Black Venus

Posted on August 6, 2012 by

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Maxim Vakhovskiy is a North Carolina-living, Eastern European photographer who is creating a book full of pages and pages of naked, black women. As a gorgeous black woman who enjoys seeing other gorgeous black women, I really wanted to like this project. At first glance, it seems awesome. The artist is looking to celebrate black women from all corners of the world! Who wouldn’t be down with that?

Me. I am not down with this.

First of all, why is this man so into black ladies? Is this a fetish? This project makes me feel as uncomfortable as one of those questionable men who says things like “black women are just so smooth and sensual…like chocolate.” Portrait photographers usually aim to show the world slices of the lives of their peers. Vakhovskiy isn’t in the club. He wasn’t born to a black woman. He doesn’t live in the body of a black woman. He has an open call for women to travel to North Carolina and be in his next volume. He does not pay and he will not come to you. Being the subject of his work feels predatory, not full of praise.

Naming the project “Black Venus” also raised my eyebrows to uncomfortable heights. In the olden times,* male artists would paint nude portraits of their favorite local prostitutes or other extra-marital lovers. Not wanting to be obvious sleazeballs, the artist would title the portrait “Venus” and no one would think twice about it. Venus is the goddess of seduction, fertility, and other feminine wiles so this scenario was very appropriate in the post-classical art world.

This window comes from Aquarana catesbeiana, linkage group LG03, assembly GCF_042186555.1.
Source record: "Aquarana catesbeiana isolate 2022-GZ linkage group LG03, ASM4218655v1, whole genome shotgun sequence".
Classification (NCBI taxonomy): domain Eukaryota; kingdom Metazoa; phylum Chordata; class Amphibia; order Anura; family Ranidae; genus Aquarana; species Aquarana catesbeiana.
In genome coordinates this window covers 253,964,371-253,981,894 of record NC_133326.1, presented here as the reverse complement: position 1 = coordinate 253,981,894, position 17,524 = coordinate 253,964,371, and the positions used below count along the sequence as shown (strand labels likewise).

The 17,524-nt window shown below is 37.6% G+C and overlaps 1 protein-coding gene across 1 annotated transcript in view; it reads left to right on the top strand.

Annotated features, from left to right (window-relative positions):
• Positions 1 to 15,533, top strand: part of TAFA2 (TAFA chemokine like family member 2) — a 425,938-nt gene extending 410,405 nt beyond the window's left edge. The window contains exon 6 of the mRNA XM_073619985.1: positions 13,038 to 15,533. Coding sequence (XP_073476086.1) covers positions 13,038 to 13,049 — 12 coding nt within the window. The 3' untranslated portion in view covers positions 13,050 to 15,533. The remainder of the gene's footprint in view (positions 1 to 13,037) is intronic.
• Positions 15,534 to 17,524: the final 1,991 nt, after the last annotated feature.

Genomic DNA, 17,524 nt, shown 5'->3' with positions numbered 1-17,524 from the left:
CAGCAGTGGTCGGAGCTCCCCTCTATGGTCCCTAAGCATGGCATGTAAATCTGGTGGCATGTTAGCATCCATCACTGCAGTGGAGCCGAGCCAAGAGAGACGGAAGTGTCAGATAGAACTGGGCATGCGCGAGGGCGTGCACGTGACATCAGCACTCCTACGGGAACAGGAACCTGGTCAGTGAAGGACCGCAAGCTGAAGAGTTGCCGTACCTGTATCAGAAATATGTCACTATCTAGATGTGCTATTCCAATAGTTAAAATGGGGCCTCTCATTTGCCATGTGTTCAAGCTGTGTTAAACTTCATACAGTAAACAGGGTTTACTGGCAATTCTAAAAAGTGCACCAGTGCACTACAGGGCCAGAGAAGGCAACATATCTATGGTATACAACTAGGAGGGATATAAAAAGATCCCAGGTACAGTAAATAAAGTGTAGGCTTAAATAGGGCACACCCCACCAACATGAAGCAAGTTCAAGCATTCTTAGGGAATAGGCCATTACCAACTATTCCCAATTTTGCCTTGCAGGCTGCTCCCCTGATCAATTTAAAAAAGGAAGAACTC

Let’s not forget about the much more recent “Hottentot Venus,” a black woman from what is now South Africa. Her actual name was Sara Baartman and she was carted around Europe during the early 19th century. Audiences would pay money to see her nude or nearly nude body displayed on stage as part of a freak show. After she died, her genitals and brain were preserved and put on display in a museum until 1974. The museum refused to allow her remains to be buried in her own home country until 2002.

I found out about Vakhovskiy’s project from the fantastic website, TheNuBlack. His work was featured in their “Image of the Day” category and was praised for being a positive depiction of black women. I cannot disagree that the photographs are lovely. Vakhovskiy is clearly a talented artist with a great eye. The women depicted are beautiful and make my heart sing. But the concept behind this project is lousy with the stains of a past/present that refuses to accept the fact that the black female body is not fair-game to use in any way you please.

The black female body is not public property.

*If you are writing an essay and you forget a date, just write “in the olden times.” Professors LOVE that.
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Posted in: Commentary